The fall in standards has been all pervasive — it is there in all spheres of Indian life. These are Gandhiji’s views on Journalism, “I realised that the soul aim of journalism should be service. It made me thoroughly understand the duties of a journalist. The newspaper press is a great power but just as an unchained torrent of water submerges whole countrysides and devastates crops, even so an uncontrolled pen serves but to destroy.” With the advent of TV journalism, media has really become a potent force but some elements in the media have made sensationalising their modus operandi.

No profession is without its black sheep. Though the media acquitted itself very well in the Jesicca Lall case, it could not answer why it did not hear the pleas of the poor people of Nithari whose children had disappeared when they were covering the case of kidnapping of a multinational CEO at Noida. The sting operation implicating Uma Khurana, who was accused of abating a prostitution racket has turned out to be false, was a black chapter for Indian Journalism.

When Gandhiji was returning from South Africa to India, he was held in such high esteem by the people there that they would not let him leave. In response, Gandhiji said, “The voice of the people is the voice of God., and here the voice of friends was too real to be rejected”. He was allowed to go only when he accepted the condition that he would return to South Africa, if required. In this context in recent times, the most obvious example that comes to mind is former President Abdul Kalam. By all accounts he was the people’s President and had there been a direct contest with the people deciding whether he should continue for a second term, he would have won hands down. He, along with Prime Minister Manmohan Singh also formed a handsome Technocrat President-Prime Minister team. However, the “voice of the people” was ignored completely by the powers that be and according to some newspaper reports, they wanted their own person at the top because of the impending elections in 2009. Sometimes one wonders that even with all the communication revolution, whether we are better off than our ancestors where the people’s voice being implemented is concerned. The movie Gandhi, My Father showed how absolutely impartial Gandhiji was towards his son. He did not allow him to take any advantage of his position. Contrast that with today’s scenario where the sons of sports and filmstars have to prove themselves but the politicians progeny gets a free entry. No harm with that if they have the talent, but how is that to be judged? Some people are against career politicians and believe that politics should be a natural progression from what one is doing. That need not necessarily be so because there could be genuinely good people only good at politics as well.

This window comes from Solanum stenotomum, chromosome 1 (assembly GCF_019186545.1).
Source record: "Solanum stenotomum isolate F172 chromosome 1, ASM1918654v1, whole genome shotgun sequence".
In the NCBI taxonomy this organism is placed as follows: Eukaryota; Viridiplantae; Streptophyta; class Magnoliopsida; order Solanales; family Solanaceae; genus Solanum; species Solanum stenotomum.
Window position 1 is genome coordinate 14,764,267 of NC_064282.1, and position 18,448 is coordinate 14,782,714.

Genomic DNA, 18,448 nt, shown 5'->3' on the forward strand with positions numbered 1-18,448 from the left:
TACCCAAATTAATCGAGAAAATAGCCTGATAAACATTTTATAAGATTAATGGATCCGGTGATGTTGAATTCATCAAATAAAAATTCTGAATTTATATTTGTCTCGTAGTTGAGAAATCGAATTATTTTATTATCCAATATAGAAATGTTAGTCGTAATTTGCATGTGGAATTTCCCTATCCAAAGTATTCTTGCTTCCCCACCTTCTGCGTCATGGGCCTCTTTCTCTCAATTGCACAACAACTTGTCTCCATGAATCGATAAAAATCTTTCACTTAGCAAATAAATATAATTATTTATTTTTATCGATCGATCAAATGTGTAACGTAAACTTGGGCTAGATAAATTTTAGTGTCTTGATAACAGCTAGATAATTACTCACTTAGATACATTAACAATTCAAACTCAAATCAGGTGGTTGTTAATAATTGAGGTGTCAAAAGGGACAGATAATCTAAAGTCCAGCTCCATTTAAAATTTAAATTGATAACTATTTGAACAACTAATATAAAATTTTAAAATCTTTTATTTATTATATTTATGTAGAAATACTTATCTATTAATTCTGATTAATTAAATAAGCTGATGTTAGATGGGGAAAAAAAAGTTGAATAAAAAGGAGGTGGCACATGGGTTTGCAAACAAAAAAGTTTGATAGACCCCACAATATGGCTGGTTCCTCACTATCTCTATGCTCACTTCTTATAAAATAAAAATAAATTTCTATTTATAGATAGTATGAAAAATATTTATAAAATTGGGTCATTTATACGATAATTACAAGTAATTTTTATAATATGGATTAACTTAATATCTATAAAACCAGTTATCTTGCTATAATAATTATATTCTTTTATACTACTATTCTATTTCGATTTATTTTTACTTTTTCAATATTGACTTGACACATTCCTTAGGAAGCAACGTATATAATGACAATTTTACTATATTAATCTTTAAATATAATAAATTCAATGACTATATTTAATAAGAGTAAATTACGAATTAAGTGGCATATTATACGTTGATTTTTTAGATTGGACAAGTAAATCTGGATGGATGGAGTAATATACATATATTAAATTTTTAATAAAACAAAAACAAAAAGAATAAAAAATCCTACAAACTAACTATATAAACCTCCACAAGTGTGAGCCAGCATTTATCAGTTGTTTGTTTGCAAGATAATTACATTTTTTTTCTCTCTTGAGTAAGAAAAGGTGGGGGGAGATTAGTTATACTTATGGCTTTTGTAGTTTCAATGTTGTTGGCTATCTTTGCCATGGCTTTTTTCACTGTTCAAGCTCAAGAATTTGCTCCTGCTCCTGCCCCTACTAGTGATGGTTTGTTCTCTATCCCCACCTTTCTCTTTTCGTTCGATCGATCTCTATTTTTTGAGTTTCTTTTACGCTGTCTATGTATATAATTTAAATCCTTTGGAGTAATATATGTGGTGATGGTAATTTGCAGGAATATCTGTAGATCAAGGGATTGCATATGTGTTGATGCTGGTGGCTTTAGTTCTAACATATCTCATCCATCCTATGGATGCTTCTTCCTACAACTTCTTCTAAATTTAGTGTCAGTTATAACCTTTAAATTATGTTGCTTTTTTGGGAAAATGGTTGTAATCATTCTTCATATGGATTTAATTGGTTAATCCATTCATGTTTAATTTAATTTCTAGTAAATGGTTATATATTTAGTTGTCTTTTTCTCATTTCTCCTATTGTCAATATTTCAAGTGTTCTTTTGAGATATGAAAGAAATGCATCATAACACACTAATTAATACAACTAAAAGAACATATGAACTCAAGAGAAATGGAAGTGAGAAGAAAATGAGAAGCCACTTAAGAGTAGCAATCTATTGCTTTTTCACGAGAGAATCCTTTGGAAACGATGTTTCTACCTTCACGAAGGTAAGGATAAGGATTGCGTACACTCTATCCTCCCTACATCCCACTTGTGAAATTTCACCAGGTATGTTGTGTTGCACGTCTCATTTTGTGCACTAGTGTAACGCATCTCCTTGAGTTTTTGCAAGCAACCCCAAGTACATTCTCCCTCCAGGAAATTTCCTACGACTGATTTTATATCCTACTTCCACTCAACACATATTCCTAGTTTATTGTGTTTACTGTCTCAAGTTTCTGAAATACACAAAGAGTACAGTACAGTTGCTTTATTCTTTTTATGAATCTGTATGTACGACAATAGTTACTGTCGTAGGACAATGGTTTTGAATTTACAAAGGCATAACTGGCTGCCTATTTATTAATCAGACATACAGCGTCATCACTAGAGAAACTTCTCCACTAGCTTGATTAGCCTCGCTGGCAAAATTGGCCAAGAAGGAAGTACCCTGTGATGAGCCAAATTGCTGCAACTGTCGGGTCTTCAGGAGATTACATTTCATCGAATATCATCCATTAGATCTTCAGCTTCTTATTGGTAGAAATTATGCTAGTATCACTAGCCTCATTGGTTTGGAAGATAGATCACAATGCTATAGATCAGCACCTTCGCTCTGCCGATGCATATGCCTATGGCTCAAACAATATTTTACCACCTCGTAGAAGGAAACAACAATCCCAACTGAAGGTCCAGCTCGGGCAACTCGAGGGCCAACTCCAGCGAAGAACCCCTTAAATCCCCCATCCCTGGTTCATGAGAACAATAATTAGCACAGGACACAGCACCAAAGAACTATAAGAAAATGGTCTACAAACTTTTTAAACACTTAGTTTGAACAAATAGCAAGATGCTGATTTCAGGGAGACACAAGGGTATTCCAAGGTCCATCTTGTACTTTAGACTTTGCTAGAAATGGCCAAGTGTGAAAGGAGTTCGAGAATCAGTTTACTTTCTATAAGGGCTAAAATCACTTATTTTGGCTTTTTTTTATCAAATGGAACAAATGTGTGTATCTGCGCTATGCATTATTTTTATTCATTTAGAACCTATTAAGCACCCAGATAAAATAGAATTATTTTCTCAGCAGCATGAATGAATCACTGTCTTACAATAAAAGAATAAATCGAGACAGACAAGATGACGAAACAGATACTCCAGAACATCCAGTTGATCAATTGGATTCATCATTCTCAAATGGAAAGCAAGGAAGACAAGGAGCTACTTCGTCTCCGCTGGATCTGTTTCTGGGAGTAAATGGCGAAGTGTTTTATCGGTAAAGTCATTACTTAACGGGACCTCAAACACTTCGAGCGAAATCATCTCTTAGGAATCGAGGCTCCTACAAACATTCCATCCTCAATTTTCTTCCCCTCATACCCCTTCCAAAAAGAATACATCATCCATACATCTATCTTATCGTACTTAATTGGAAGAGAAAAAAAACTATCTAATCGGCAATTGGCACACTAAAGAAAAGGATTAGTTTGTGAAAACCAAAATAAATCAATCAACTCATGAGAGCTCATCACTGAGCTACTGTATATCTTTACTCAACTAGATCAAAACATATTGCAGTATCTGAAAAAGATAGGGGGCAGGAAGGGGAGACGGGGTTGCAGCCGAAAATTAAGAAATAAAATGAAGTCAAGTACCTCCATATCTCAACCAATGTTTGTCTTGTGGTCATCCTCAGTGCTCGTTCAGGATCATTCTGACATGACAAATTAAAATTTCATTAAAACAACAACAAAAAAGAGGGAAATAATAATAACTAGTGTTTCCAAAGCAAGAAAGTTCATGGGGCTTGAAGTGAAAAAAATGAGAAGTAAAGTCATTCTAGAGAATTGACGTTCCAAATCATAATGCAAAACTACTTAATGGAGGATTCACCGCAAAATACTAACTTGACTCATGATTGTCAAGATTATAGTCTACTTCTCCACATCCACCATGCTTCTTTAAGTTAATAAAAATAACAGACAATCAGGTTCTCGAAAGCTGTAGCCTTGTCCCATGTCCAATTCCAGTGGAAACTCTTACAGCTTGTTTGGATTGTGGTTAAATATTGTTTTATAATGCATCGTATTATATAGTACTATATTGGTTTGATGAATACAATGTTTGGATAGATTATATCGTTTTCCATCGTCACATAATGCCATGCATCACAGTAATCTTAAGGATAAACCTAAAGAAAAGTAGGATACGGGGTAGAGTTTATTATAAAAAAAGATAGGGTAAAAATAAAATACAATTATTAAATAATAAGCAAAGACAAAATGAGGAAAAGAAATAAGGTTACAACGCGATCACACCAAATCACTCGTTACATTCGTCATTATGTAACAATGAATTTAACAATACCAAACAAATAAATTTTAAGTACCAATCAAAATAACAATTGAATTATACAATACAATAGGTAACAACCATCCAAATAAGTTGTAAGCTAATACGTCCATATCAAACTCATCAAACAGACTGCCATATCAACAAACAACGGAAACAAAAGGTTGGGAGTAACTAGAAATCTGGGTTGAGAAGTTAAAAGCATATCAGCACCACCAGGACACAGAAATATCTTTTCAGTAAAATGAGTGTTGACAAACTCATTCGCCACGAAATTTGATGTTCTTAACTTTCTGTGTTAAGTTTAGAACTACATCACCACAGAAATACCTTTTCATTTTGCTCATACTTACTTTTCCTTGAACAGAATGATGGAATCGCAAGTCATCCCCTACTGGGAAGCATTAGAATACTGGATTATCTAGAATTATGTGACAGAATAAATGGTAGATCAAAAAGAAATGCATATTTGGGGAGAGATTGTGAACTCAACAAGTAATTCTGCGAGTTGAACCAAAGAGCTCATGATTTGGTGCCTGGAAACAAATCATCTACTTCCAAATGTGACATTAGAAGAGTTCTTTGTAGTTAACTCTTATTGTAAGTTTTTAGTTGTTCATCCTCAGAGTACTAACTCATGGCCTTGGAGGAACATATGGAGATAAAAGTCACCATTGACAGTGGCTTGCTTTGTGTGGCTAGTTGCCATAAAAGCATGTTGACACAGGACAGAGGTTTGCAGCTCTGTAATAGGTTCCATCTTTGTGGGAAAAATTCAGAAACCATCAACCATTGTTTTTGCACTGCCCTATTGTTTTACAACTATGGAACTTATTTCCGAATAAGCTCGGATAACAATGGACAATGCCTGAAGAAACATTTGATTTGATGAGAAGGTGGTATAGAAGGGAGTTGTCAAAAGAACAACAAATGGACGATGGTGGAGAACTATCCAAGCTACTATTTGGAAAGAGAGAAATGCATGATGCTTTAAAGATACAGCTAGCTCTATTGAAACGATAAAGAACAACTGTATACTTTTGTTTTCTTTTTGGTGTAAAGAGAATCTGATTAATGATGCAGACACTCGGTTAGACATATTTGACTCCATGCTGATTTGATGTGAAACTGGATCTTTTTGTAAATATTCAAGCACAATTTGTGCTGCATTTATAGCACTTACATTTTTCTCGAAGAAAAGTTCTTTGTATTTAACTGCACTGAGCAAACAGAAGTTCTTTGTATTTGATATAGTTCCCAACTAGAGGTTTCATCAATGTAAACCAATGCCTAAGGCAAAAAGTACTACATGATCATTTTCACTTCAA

Among all the things discussed, perhaps the most dangerous is the dwindling credibility of the politicians. Opinion polls show that people want honesty above everything else. From common sense, an honest but incompetent person is equally undesirable Like most problems, this can be attacked in two ways- method and motive. Just as one needs an airplane to fly, there has to be some mechanism to monitor honesty and performance. Sometimes during philosophical discussions, one comes across statements like “If the law of Karma were transparent and it was possible to see past misdeeds whether in previous or current lives for current problems, half the crimes and wrongdoings would disappear”.

Most of the problems in politics are also because of lack of transparency. If each locality had a website where the local representative reported what his goals and accomplishments are and also made to answer questions of people in discussion forums, one can get a lot done without having any administrative inconvenience of going to his office and having to face his staff. Since lots of people are likely to participate, no govt official can thwart individuals. It is easier to monitor performance and similar ways can be thought to monitor his assets as well. Without any such mechanism, all talk of honesty and removing corruption is a drawing room debate.